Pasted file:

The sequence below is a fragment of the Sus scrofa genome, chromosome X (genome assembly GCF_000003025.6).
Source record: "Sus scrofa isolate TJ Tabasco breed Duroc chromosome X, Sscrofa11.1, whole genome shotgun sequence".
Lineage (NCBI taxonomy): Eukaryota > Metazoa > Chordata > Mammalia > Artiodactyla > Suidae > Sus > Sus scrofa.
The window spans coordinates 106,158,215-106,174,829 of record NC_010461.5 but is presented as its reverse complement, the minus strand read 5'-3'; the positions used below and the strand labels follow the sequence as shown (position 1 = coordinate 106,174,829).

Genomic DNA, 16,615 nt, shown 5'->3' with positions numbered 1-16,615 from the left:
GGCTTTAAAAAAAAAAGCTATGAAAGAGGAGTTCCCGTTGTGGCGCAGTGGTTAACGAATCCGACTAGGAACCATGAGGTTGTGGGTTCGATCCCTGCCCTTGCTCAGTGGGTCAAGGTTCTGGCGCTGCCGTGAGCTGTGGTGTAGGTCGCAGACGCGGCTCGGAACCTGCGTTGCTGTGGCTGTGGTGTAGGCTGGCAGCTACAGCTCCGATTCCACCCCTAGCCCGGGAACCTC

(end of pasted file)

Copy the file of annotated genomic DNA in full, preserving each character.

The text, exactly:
The sequence below is a fragment of the Sus scrofa genome, chromosome X (genome assembly GCF_000003025.6).
Source record: "Sus scrofa isolate TJ Tabasco breed Duroc chromosome X, Sscrofa11.1, whole genome shotgun sequence".
Lineage (NCBI taxonomy): Eukaryota > Metazoa > Chordata > Mammalia > Artiodactyla > Suidae > Sus > Sus scrofa.
The window spans coordinates 106,158,215-106,174,829 of record NC_010461.5 but is presented as its reverse complement, the minus strand read 5'-3'; the positions used below and the strand labels follow the sequence as shown (position 1 = coordinate 106,174,829).

Genomic DNA, 16,615 nt, shown 5'->3' with positions numbered 1-16,615 from the left:
GGCTTTAAAAAAAAAAGCTATGAAAGAGGAGTTCCCGTTGTGGCGCAGTGGTTAACGAATCCGACTAGGAACCATGAGGTTGTGGGTTCGATCCCTGCCCTTGCTCAGTGGGTCAAGGTTCTGGCGCTGCCGTGAGCTGTGGTGTAGGTCGCAGACGCGGCTCGGAACCTGCGTTGCTGTGGCTGTGGTGTAGGCTGGCAGCTACAGCTCCGATTCCACCCCTAGCCCGGGAACCTC